Legislature(1993 - 1994)
04/30/1994 11:40 AM RES
* first hearing in first committee of referral
= bill was previously heard/scheduled
= bill was previously heard/scheduled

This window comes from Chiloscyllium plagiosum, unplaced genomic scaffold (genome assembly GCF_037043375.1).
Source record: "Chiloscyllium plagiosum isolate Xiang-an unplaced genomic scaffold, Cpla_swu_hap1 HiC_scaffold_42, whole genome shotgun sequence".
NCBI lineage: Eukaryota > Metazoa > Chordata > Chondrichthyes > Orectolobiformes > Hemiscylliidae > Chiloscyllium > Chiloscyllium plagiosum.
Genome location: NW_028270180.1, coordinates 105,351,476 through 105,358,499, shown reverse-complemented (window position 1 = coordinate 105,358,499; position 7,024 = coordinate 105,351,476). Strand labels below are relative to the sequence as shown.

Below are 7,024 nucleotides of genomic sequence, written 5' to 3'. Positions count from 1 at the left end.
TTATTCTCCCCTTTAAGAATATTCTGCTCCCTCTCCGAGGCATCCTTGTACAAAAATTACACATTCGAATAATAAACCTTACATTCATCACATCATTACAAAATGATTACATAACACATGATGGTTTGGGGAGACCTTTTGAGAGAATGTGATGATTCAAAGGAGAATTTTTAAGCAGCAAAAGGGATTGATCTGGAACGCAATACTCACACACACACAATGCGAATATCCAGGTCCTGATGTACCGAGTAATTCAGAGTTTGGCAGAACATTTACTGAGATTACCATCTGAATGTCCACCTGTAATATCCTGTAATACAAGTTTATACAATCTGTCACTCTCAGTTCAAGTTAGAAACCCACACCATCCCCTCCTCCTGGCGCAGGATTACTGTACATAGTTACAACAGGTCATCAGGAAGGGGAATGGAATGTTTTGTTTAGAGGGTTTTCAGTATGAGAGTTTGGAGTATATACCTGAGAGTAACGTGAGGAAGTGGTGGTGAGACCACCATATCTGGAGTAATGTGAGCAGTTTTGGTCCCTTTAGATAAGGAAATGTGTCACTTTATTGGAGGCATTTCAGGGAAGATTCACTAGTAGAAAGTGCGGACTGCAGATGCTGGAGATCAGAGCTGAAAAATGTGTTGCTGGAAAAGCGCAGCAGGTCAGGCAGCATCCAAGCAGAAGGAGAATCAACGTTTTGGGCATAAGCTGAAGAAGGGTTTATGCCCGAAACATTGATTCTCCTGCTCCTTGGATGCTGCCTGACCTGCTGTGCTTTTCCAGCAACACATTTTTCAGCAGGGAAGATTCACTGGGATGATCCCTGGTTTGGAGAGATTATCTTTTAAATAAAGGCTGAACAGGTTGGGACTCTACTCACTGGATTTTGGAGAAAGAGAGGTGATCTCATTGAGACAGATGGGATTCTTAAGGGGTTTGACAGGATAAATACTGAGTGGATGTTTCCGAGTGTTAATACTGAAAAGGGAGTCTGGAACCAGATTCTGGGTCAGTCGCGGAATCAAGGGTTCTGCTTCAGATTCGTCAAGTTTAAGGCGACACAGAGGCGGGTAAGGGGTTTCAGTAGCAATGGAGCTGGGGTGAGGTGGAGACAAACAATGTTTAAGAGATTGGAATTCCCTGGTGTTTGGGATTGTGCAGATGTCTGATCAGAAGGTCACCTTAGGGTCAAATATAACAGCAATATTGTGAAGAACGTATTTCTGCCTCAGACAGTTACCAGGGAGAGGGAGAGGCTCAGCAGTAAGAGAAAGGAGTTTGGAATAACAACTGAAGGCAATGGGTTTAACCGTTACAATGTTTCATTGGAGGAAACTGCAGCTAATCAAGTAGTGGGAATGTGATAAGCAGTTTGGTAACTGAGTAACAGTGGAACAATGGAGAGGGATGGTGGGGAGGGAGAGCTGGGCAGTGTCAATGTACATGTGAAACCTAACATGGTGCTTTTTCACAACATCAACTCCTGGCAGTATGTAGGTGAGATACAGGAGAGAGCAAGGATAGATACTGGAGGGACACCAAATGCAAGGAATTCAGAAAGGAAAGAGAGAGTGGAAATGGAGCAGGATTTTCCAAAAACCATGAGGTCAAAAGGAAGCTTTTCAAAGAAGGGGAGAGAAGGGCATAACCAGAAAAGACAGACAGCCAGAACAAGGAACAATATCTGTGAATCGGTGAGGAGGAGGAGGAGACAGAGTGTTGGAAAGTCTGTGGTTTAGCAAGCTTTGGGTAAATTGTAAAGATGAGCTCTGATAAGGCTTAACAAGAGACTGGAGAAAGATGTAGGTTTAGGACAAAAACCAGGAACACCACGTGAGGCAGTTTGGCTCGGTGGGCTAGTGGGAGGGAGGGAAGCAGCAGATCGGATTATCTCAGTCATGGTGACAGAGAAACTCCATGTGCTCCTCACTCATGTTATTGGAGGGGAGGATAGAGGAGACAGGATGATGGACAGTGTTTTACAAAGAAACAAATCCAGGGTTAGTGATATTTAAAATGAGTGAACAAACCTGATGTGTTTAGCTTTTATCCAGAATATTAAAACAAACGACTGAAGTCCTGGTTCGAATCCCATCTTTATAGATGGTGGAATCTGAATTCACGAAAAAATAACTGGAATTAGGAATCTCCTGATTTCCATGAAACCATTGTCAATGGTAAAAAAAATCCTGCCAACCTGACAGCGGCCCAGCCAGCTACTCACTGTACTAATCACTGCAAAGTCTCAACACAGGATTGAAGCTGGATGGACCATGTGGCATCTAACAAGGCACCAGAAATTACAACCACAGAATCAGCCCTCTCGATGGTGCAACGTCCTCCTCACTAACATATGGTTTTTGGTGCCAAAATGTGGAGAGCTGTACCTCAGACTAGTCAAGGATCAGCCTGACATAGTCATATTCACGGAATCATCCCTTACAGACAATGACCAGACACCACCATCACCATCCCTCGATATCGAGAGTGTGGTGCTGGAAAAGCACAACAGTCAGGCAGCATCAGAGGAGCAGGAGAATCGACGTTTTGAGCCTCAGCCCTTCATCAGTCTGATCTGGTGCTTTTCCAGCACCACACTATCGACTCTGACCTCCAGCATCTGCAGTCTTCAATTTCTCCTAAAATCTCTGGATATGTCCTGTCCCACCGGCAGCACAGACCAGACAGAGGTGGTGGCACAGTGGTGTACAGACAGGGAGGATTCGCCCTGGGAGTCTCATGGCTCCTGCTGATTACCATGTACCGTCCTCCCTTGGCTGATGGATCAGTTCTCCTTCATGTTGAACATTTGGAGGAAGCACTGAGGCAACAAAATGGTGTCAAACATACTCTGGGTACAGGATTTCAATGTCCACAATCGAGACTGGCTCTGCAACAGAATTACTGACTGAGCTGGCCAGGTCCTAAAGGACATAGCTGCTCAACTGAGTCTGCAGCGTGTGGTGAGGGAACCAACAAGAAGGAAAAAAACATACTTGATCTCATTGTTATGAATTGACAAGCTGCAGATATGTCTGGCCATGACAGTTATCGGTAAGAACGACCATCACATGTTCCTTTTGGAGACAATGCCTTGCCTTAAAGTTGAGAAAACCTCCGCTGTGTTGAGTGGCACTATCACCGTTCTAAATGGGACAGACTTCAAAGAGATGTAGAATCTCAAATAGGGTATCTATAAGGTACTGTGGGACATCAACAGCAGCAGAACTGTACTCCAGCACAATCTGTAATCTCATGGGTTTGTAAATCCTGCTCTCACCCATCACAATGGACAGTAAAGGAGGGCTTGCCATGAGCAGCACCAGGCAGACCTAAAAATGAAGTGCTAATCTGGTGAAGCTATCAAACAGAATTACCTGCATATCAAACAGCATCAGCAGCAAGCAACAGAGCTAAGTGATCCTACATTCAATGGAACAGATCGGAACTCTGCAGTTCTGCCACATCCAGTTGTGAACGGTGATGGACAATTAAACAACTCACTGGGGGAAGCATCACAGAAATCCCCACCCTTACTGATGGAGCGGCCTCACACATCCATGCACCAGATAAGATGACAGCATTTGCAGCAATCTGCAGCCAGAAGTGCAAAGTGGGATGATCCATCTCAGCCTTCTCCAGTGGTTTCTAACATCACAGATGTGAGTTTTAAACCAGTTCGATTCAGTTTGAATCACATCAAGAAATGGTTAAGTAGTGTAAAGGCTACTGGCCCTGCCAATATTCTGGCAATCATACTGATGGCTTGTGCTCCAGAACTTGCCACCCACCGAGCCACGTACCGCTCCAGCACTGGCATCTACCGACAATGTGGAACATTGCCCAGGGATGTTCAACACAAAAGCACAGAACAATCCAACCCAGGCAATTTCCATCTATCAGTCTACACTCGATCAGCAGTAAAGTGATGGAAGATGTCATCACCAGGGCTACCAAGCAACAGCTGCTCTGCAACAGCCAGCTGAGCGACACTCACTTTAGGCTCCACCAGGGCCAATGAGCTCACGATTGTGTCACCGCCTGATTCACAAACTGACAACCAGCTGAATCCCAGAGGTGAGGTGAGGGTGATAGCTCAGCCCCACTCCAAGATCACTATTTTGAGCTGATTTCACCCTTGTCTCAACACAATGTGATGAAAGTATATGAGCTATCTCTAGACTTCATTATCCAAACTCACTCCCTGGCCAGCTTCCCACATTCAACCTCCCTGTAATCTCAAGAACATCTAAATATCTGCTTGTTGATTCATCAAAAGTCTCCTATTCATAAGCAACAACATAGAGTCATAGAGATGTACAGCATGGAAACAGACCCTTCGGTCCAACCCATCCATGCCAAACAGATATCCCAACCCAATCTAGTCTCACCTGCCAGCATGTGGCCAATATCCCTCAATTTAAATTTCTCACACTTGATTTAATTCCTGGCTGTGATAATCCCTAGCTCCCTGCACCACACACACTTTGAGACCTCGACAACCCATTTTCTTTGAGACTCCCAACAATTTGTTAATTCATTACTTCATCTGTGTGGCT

SENATE RESOURCES COMMITTEE April 30, 1994 11:40 A.M. MEMBERS PRESENT Senator Mike Miller, Chairman Senator Loren Leman, Vice Chairman Senator Steve Frank Senator Drue Pearce Senator Al Adams Senator Fred Zharoff MEMBERS ABSENT Senator Dave Donley COMMITTEE CALENDAR CS FOR HOUSE BILL NO. 443(RES) am(efd fld) "An Act relating to the confidentiality of certain records relating to fish and wildlife." SCHEDULED, BUT NOT HEARD THIS DATE. SENATE BILL NO. 375 "An Act relating to general grant land entitlements." CS FOR HOUSE BILL NO. 398(CRA) "An Act relating to conveyance of certain land to municipalities." CS FOR HOUSE BILL NO. 266(L&C) "An Act relating to guide-outfitter and master guide-outfitter licenses; extending the termination date of the Big Game Commercial Services Board; and providing for an effective date." CS FOR HOUSE BILL NO. 239(RES) am "An Act relating to raffles and auctions of certain permits to take big game; and providing for an effective date." HOUSE BILL NO. 232 "An Act relating to a bow hunting tag and bow hunting safety; and providing for an effective date." CS FOR HOUSE JOINT RESOLUTION NO. 55(RES) Relating to the importance to the economy of Southeast Alaska of continued timber harvests on the Tongass National Forest. CS FOR HOUSE JOINT RESOLUTION NO. 56(RES) Relating to an exemption for federal land in Alaska from the federal PACFISH management strategy. CS FOR HOUSE JOINT RESOLUTION NO. 59(FSH) Relating to reduction of wanton waste in North Pacific Ocean and Bering Sea fisheries. HOUSE JOINT RESOLUTION NO. 61 Relating to the Western Alaska Community Development Quota Program and the North Pacific Fishery Management Council Comprehensive Rationalization Program. HOUSE BILL NO. 462 "An Act repealing certain provisions of the laws, other than those in the Alaska Land Act, relating to recording requirements, labor and improvement requirements, and size requirements for mining claims and providing for the suspension or waiver of state annual mining labor requirements when the federal government has suspended or waived federal annual mining labor requirements administratively or by statute; and providing for an effective date." HOUSE BILL NO. 446 "An Act relating to community agreements for environmental conservation purposes; and providing for an effective date." PREVIOUS ACTION SB 375 - See Community & Regional Affairs minutes dated 4/19/94 & 4/21/94. HB 398 - See Community & Regional Affairs minutes dated 3/15/94. See Resources minutes dated 4/18/94. HB 266 - No previous action to record. HB 239 - No previous action to record. HB 232 - See Resources minutes dated 2/22/94, 2/23/94, and 3/9/94. HJR 55 - No previous action to record. HJR 56 - No previous action to record. HJR 59 - No previous action to record. HJR 61 - No previous action to record. HB 462 - See Resources minutes dated 4/13/94. HB 446 - See Community & Regional Affairs minutes dated 4/7/94. WITNESS REGISTER Martha Stewart, Legislative Aide c/o Senator Al Adams State Capitol Juneau, Ak. 99801-1182 POSITION STATEMENT: Commented in SB 375. Jerry Gallagher, Director Division of Mining Department of Natural Resources P.O. Box 107016 Anchorage, Ak. 99510-1724 POSITION STATEMENT: Commented on SB 375, HB 398, Representative Harley Olberg State Capitol Juneau, Ak. 99801-1182 POSITION STATEMENT: Sponsor of HB 398. Representative Gail Phillips State Capitol Juneau, Ak. 99801-1182 POSITION STATEMENT: Sponsor of HB 266. Paul Johnson, Chairman Big Game Commercial Services Board Juneau, Ak. 99801 POSITION STATEMENT: Supported HB 266. Representative Con Bunde State Capitol Juneau, Ak. 99801-1182 POSITION STATEMENT: Sponsor of HB 239. Dave Kelleyhouse, Director Division of Wildlife Conservation P.O. Box 25526 Juneau, Ak. 99802-5526 POSITION STATEMENT: Commented on HB 239. John George Alaska Outdoor Council 9515 Marine Way Juneau, Ak. 99801 POSITION STATEMENT: Supported CSHB 239. Representative Bill Williams State Capitol Juneau, Ak. 99801-1182 POSITION STATEMENT: Sponsor of HJR 55. Katya Kirsch Alaska Environmental Lobby P.O. Box 22151 Juneau, Ak. 99802 POSITION STATEMENT: Opposed HJR 55 and HJR 56. Chuck Achborger, Director Juneau Chamber of Commerce 124 West 5 Juneau, Ak. 99801 POSITION STATEMENT: Supported HJR 55 and HJR 56. Troy Reinhart, Executive Director Alaska Forest Association Ketchikan, Ak. 99901 POSITION STATEMENT: Supported HJR 55 and HJR 56. Cheryl Sutton, Legislative Aide Representative Carl Moses State Capitol Juneau, Ak. 99801-1182 POSITION STATEMENT: Commented on HJR 59 and HJR 61. Representative Gene Therriault State Capitol Juneau, Ak. 99801-1182 POSITION STATEMENT: Sponsor of HB 462. Mead Treadwell, Deputy Commissioner Department of Environmental Conservation 410 Willoughby Ave., Suite 105 Juneau, Ak. 99801-1795 ACTION NARRATIVE TAPE 94-40, SIDE A Number 001 CHAIRMAN MILLER called the Resources Committee meeting to order at 11:40 a.m. and announced that HB 443 (FISH & WILDLIFE CONFIDENTIAL L RECORDS) was transmitted to the Senate, but hadn't been transmitted to the committee, so they could not take it up. SENATOR MILLER said the first item they would take up today would be SB 375 (GENERAL GRANT LAND ENTITLEMENTS). MARTHA STEWART, Legislative Aide to Senator Al Adams, said this bill would allow municipalities to select up to 10% of the general grant land within their municipal boundaries. A CS incorporating changes suggested by the DNR was in their packets. She explained that certain members of the oil industry were concerned over the possibility of selecting "unitized land." The Oil and Gas Commission designates units which is a method of controlling the order of drilling activities. A proposed amendment would take those lands out of the possibility for selection for the municipal entitlements. SENATOR LEMAN moved to adopt the CSSB 375 (RES). There were no objections and it was so ordered. SENATOR PEARCE moved Senator Adam's amendment regarding "unitized land." There were no objections and it was so ordered. JERRY GALLAGHER, Department of Natural Resources, said there was a $0 fiscal note and that local governments can select vacant and unappropriated land. The purpose of that limited selection is so that municipal governments can select lands for schools, municipal expansion and needs. State Park and State Forest designated lands could not be selected, he said. SENATOR FRANK noted that Haines entitlements would go up by 5 times and his district would triple. MR. GALLAGHER elaborated for Senator Pearce that the smaller areas with a higher population have a higher proportion of land, like Juneau. Number 254 SENATOR LEMAN moved to discharge CSSB 375 (RES) from committee with individual recommendations. There were no objections and it was so ordered. SENATOR MILLER announced HB 398 (LAND CONVEYED TO & FROM MUNICIPALITIES) to be up for consideration. REPRESENTATIVE HARLEY OLBERG, Sponsor, said HB 398 allows municipalities to acquire their adjoining tide lands from the state of Alaska subject to four conditions. He said an existing problem in the City of Skagway is addressed, also. He had a proposed amendment that would enable the State of Alaska to retain title to Anderson Bay by giving the Commissioner of DNR the right to decline a conveyance if the state's interests clearly outweigh the municipalities interests. SENATOR PEARCE asked if this could be used to stop aquaculture. REPRESENTATIVE OLBERG said it has to be a development project for the municipality to acquire their tide and submerged lands. MR. GALLAGHER noted that there wasn't a definition for development in statute, although language on page 4, line 8 discusses what the land can be used for. SENATOR ZHAROFF asked what was the affect of repealing subsection 11. REPRESENTATIVE OLBERG said that section was included at the request of Skagway where their high school and a large piece of their town is on filled tide lands. SENATOR MILLER said he was concerned with lines 13-15 on page 4 where it says, "the land is required for the accomplishment of a public or private development approved by the city." He thought someone's interpretation of development could mean a park, and he wasn't interested in creating parks. SENATOR PEARCE said she would like to hold the bill to tighten up the meaning of development. SENATOR MILLER moved to adopt another amendment by inserting language "unless the Commissioner finds that the public interest in retaining state ownership clearly outweighs the municipalities interest in obtaining land." There were no objections and it was so ordered. SENATOR MILLER said he intended to hold this bill until Monday and announced a recess for 2 minutes. SENATOR MILLER announced HB 266 (ELIGIBILITY FOR GUIDE-OUTFITTER LICENSE) to be up for consideration. SENATOR GAIL PHILLIPS, Sponsor, said this bill does affect the guide-outfitter/master guide-outfitter licenses. It seeks to extend the Big Game Commercial Services Board's statutory authority to June 30, 1997, broaden the statute in one section to enable compliance with a court decision in Cobb v. State, and reenact and define the master/guide license. SENATOR ZHAROFF asked how a person became a registered guide. PAUL JOHNSON, Chairman, Master Guide Commercial Service Board, said there are 2 different ways. One system goes through a class A guide which tries to assist those in rural areas. The other way is to become an assistant guide for 3 years. SENATOR ZHAROFF said one of the complaints he hears a lot is that the master guides don't live in the state. MR. JOHNSON said there are legal constraints, but they have pursued having a different fee for out of state guides. There aren't really that many. He said the Board was trying to work with local people to protect them if the federal government takes over, because of the subsistence issue. SENATOR MILLER said it his intent to work on the bill over the weekend and bring it back on Monday. SENATOR MILLER announced HB 239 (RAFFLE OR AUCTION OF BIG GAME PERMITS) to be up for consideration. REPRESENTATIVE CON BUNDE, Sponsor, said HB 239 is a revenue generating bill that will allow raffles and auctions of certain permits to take big game. He said he supported the CS. REPRESENTATIVE BUNDE, Director, Division of Wildlife Conservation, explained that the bison raffle has not generated enough money to keep the safeguard program going. They would receive 50% of the proceeds. Other organizations would receive 10% with 90% going to the Fish and Game fund. SENATOR ZHAROFF asked how they get around the dedicated fund issue. REPRESENTATIVE BUNDE said this would be like the sale of the duck stamp prints. MR. KELLEYHOUSE said he didn't think there would be a problem with the money going into the Fish and Game fund. JOHN GEORGE, Alaska Outdoor Council, supported the proposed CS to HB 239. SENATOR PEARCE moved to adopt the CS to HB 239. There were no objections and it was so ordered. SENATOR PEARCE moved to pass CSHB 239 (RES) from committee with individual recommendations. There were no objections and it was so ordered. Number 577 SENATOR MILLER announced HB 232 (BOW HUNTING STAMP & BOW HUNTING SAFETY) to be up for consideration. He said they had adopted the Resources SCS. SENATOR LEMAN moved to discharge SCSHB 232(RES) from committee with individual recommendations. There were no objections and it was so ordered. SENATOR MILLER announced HJR 55 (TONGASS NATIONAL FOREST TIMBER HARVESTS) to be up for consideration. TAPE 94-40, SIDE B Number 580 REPRESENTATIVE WILLIAMS, Sponsor, said HJR 55 asks Congress to review the economic impact of Southeast Alaska on the Forest Products Industry, brought about by ANILCA and the Tongass Reform Act of 1990. There has been a timber shortage since 1990 resulting in the loss of more than 600 forest products industry jobs in southeast Alaska. The lack of an assured supply of timber available for harvest posses a great threat to the economic well being of the region, Representative Williams said. SENATOR ZHAROFF said he didn't have trouble with the timber industry portion of the bill. But he and other legislators have been receiving a number of messages from other resource users in the state who are concerned. Number 540 KATYA KIRSCH, Alaska Environmental Lobby, opposed HJR 55, because the Congressional report it requests is already required and petitions the Forest Service to manage the Tongass National Forest in a way that will force Southeast Alaska to face the same environmental and economic collapse seen in the Pacific Northwest. She said the legislature has all the user groups in their constituencies, not just timber. It's poor policy to accommodate a single interest, especially when it can negatively impact other people and industries in the state. SENATOR LEMAN said he understands her to be saying that if they are optimizing opportunity for the timber industry, they are of necessity not optimizing opportunity for other interests. That is not his conclusion. He thinks they can optimize an opportunity for timber and other industries within the confines of the existing management plans. MS. KIRSCH commented that current harvest levels have been below that stated in law. Problems like subsistence, viable populations, and the fact that there just isn't enough timber in certain units have been cropping up. The intent of the language in this resolution is to increase what has already been happening when that is already unsustainable - as far as all of the user groups being able to continue their uses. CHUCK ACHBORGER, Director, Juneau Chamber of Commerce, supported HJR 55. It is extremely important for Southeast Alaska to have a viable timber base for a viable economy. The Tongass Land Management Plan was put together with a consensus of all interests. Timber ended up with 10% of the Tongass to work with. Ever since then, they have been fighting to maintain that 10%. TROY REINHART, Executive Director, Alaska Forest Association, supported HJR 55. It does not ask for anything that isn't in current law. SENATOR LEMAN asked him if he found the Tongass Timber Reform Act of 1990 workable. MR. REINHART said it was workable and they will continue to make it workable. SENATOR ZHAROFF said looking at the citations and resolutions that have come in from the different municipalities and interest groups he represents, he thought their comfort level would be increased greatly if they adopt amendments asking that the other resources be protected in all of these deliberations. SENATOR ZHAROFF moved to adopt amendment #1. SENATOR MILLER objected for the purpose of discussion. SENATOR ZHAROFF explained it would replace the first "WHEREAS." The amendment defers to the goal of sustainable yield of the various resources. REPRESENTATIVE WILLIAMS said the various acts in place now, like the Forest Practices Act, are working. He, therefore, objected. SENATOR ZHAROFF suggested he work with the sponsor over the weekend and move the bill out Monday. SENATOR MILLER said that would be fine and he asked Representative Williams if he objected to amendment #2. REPRESENTATIVE WILLIAMS said that he objected to that one also. SENATOR MILLER announced HJR 56 (EXEMPT ALASKA FROM "PACFISH" REGS) S) to be up for consideration. REPRESENTATIVE WILLIAMS, Sponsor, said that salmon stocks are healthy. Alaska does not share the habitat degradation problems faced by the other northwest states. Salmon stocks in Alaska are protected by existing federal and state laws and regulations, including the Tongass Land Management Plan, the Tongass Timber Reform Act, the Alaska Coastal Zone Management Program, and the Alaska State Forest Practices Act. Implementation of PacFish in Alaska is inappropriate and unnecessary, he said. SENATOR ZHAROFF asked what "beribboned" meant. There was discussion that it meant the same thing as braided. KATYA KIRSCH, Alaska Environmental Lobby, said many of their members fish commercially for salmon. They strongly oppose this resolution banning the best science to date that will insure a future for the salmon resource. MS. KIRSCH said that Senator Stevens obtained a one year exemption from Pacfish for Alaska requiring the Forest Service to do a report on the applicability of the strategy to the state. HJR 56 asks Congress to make a permanent exemption before that report even comes out. She said the Pacfish strategy for healthy streams is simply to place the burden of proof on land users that their activity will not adversely affect salmon. Salmon provides jobs for Alaskans and they are also a part of our culture. CHUCK ACHBORGER, Juneau Chamber of Commerce, supported HJR 56. He said the reason most of the healthy streams are in Alaska is because the timber industry and the state have the Forest Practices Act which does protect our streams. SENATOR ZHAROFF commented that there are other user groups that have concerns as well. He mentioned the resolutions from city counsels that have expressed interest in having their uses considered equally. TROY REINHART, Alaska Forest Association, supported HJR 56. He said if you look at the Pacific Northwest for which Pacfish was put in place, there is no doubt that they have problems, but they are generally not habitat problems. The problems are dams and irrigation and development in the lower sections of the river and estuaries. Number 120 SENATOR ZHAROFF moved to delete "beribboned" for which there is no official definition. SENATOR FRANK objected. He thought it might clarify the description of the topography and, therefore, the logic for having different rules apply. SENATOR MILLER said that "beribboned" would be amendment #1 (a). SENATOR FRANK removed his objection and the amendment was adopted. SENATOR ZHAROFF moved amendment #2. He said we really need to be careful in getting involved in the problems that are unique to the problems of the Northwest. There were no objections and it was adopted. TAPE 94-41, SIDE A Number 001 SENATOR ZHAROFF said he thought this legislation would send up a red flag to permanently exclude all land in Alaska, meaning that we don't want anyone else interfering. SENATOR MILLER said there were no objections and amendment #2 was adopted. SENATOR ADAMS moved to pass HJR 56 from committee with individual recommendations. There were no objections and it was so ordered. Number 60 SENATOR MILLER announced HJR 55 to be back before the committee. SENATOR ZHAROFF moved amendment #1. There were no objections and it was so ordered. SENATOR ZHAROFF moved amendment # 2. There were no objections and it was so ordered. SENATOR ZHAROFF moved to pass CS to HJR 55 (RES) am from committee. There were no objections and it was so ordered. SENATOR MILLER announced HJR 59 (WANTON WASTE OF FISH N.PACIFIC/BERING SEA) to be up for consideration. CHERYL SUTTON, Legislative Aide to Representative Carl Moses, read a sponsor statement. SENATOR ADAMS moved to pass HJR 59 from committee with individual recommendations. There were no objections and it was so ordered. SENATOR MILLER announced HJR 61 (COMMUNITY DEVELOPMENT FISHING QUOTAS) to be up for consideration. CHERYL SUTTON testified that HJR 61 first establishes some factual information relative to Western Alaska Community Development Quota Groups and then addresses the North Pacific Fisheries Management Council's comprehensive rationalization plan for ground fish and crab. Comprehensive rationalization means collectively all present and potential users of resources will be included in some plan that will be formalized by the federal government. SENATOR LEMAN moved to discharge HJR 61 from committee. There were no objections and it was so ordered. SENATOR MILLER announced HB 462 (MINING REQUIREMENTS: RECORDING/LABOR/SIZE) to be up for consideration. REPRESENTATIVE GENE THERRIAULT, Sponsor, explained the CS. SENATOR PEARCE moved to adopt the CS to HB 462. There were no objections and it was so ordered. SENATOR LEMAN moved to discharge CSHB 462 from committee with individual recommendations. There were no objections and it was so ordered. Number 225 SENATOR MILLER announced HB 446 (ENVIRONMENTAL CONSERVATION AGREEMENTS) to be up for consideration. MEAD TREADWELL, Deputy Commissioner, Department of Environmental Conservation, said this bill was proposed by the Governor to put in the agency's charter that it is specifically able and has the authority to enter into agreements with communities to comprehensively address environmental problems. SENATOR LEMAN moved to adopt the CS to HB 446. SENATOR PEARCE objected for discussion purposes. ANNETTE KRIETZER, Staff to Senator Loren Leman, said the amendments that are proposed are in keeping with the direction of SB 215, SB 33, and HB 238. SENATOR PEARCE commented that saying every time the Department works with a community on its conservation needs they have to go through this extra hoop, is adding a bureaucracy to a process that is already cumbersome. MR. TREADWELL agreed and said he had never seen this amendment. The Commissioner asked to have the bill go through without amendments, if possible. The language is a change to the charter to put very high in the introductory language that the Department should work with communities. SENATOR MILLER said he viewed the language as an amendment, not a committee substitute. SENATOR ADAMS asked how the Alaskan communities were going to met the unfunded needs that are required by federal regulations. MR. TREADWELL said they face that problem every day. He said they try to work with communities, not in an adversarial role. They have recently told the federal government, on another source of unfunded mandates, that we are willing to lose the $2 million in federal funding you are willing to give us, because the first time we implement these regulations, it's going to cost our communities far more than $2 million. SENATOR FRANK asked about problems with the private sector. Why limit this to just communities. MR. TREADWELL explained that there is sometimes a problem in making an agreement between an agency and a private entity that is not specifically through a contract or through an open bidding process. SENATOR ADAMS asked if they would consider "private local corporations." MR. TREADWELL suggested adding to the original bill saying, "where appropriate portions of the community agreement related to emergency response will be entered into jointly with the State Emergency Response Commission." This would take that part of an agreement that would deal with local response issues and take it to the CERC which involves other agencies. SENATOR LEMAN moved to withdraw the motion to adopt the CS to HB 446. There were no objections and it was so ordered. SENATOR LEMAN moved to adopt Mr. Treadwell's conceptual amendment. There were no objections and it was adopted. SENATOR FRANK moved on line 7 after "corporation" to insert "other local corporations." There were no objections and it was so ordered. SENATOR ADAMS moved SCSHB 446(RES) from committee with individual recommendations. There were no objections and it was so ordered. SENATOR LEMAN moved to adopt the letter of intent. MR. TREADWELL commented that it would be a setback to adopt the letter of intent, because they have many agreements in place already. SENATOR LEMAN suggested deleting the words, "implementing HB 446 and before." MR. TREADWELL said implementing some of the contracts would begin in the next year, but it wasn't imminent. SENATOR LEMAN moved to withdraw his motion to adopt the letter of intent saying he would offer an amended version on the floor. Number 518 SENATOR MILLER adjourned the meeting at 2:23 p.m.